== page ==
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The Armenian people: the odyssey of the Armenian nation under a new perspective in the novel Journey to Virginland

One of the world’s oldest, the Armenian people today is scattered across several continents and to varying degrees absorbed into various cultures, reflecting a tumultuous history replete with persecution, mass deportations, and genocide. Armenians do have a homeland, which wrested independence from the waning Soviet Union in 1991, though the Armenian republic is 1/6th the size of historic Armenia.

The some 6,000-year odyssey of the Armenian people – including its myths, religions, epochal creative achievements, and great failings – comes alive in Journey to Virginland, an ambitious new novel by Armen Melikian.

A scholar of Armenian history, language, and mythology, Melikian unlooses a scathing, multilayered critique of the Armenian people, seamlessly weaving his ideas and commentary into the storyline of his fast-paced novel.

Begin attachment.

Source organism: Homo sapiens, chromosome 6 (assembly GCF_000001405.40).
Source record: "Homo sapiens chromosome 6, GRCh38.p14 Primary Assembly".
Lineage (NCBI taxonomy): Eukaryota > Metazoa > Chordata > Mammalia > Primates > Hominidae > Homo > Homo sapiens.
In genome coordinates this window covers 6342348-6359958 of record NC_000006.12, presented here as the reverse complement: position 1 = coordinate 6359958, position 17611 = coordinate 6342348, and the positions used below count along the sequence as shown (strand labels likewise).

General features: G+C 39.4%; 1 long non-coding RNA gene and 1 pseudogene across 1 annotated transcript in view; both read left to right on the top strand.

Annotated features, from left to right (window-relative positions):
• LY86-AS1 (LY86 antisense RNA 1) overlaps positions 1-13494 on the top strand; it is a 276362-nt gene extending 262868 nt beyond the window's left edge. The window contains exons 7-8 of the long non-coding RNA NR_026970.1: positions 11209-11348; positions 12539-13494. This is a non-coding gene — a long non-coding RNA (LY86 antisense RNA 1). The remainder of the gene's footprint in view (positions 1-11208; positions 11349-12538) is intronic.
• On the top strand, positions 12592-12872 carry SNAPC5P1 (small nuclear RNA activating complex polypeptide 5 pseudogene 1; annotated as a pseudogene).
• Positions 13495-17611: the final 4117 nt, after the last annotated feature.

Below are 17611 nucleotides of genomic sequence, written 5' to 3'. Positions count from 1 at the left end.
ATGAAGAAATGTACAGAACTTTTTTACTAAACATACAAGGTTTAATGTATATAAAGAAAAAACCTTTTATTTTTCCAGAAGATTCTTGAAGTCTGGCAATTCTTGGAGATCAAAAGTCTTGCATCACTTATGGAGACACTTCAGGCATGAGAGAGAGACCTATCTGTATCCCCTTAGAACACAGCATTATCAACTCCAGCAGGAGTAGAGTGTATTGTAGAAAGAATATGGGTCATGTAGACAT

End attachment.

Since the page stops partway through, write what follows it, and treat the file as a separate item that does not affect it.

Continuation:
Paul McCarthy, New York Times bestselling author and a professor at the University of Ulster, Ireland, says of Melikian’s work: “In the best sense, I’m reminded of George Orwell’s classics, and other authors of similar stature, though there is no true parallel possible with a novel as unique in concept and execution as Journey to Virginland.”

In his highly contextualized critique of the Armenians, Melikian zeroes in on the mores, ideologies, and power systems that continue to define an Armenia mired in social inequity and provincialism, and a diaspora stuck in the past and straggling with dreams of a “paradise postponed” – that is to say, preserving what the Armenians have inherited in terms of tradition and orthodoxy rather than creating a more dynamic paradigm. Through his unique vision of the Armenian people, Melikian proposes a genuinely revolutionary path to positive change, with a tough love that is sobering and exhilarating in equal measure.

Looking for a unique book about the Armenian people? Get your copy of Journey to Virginland today!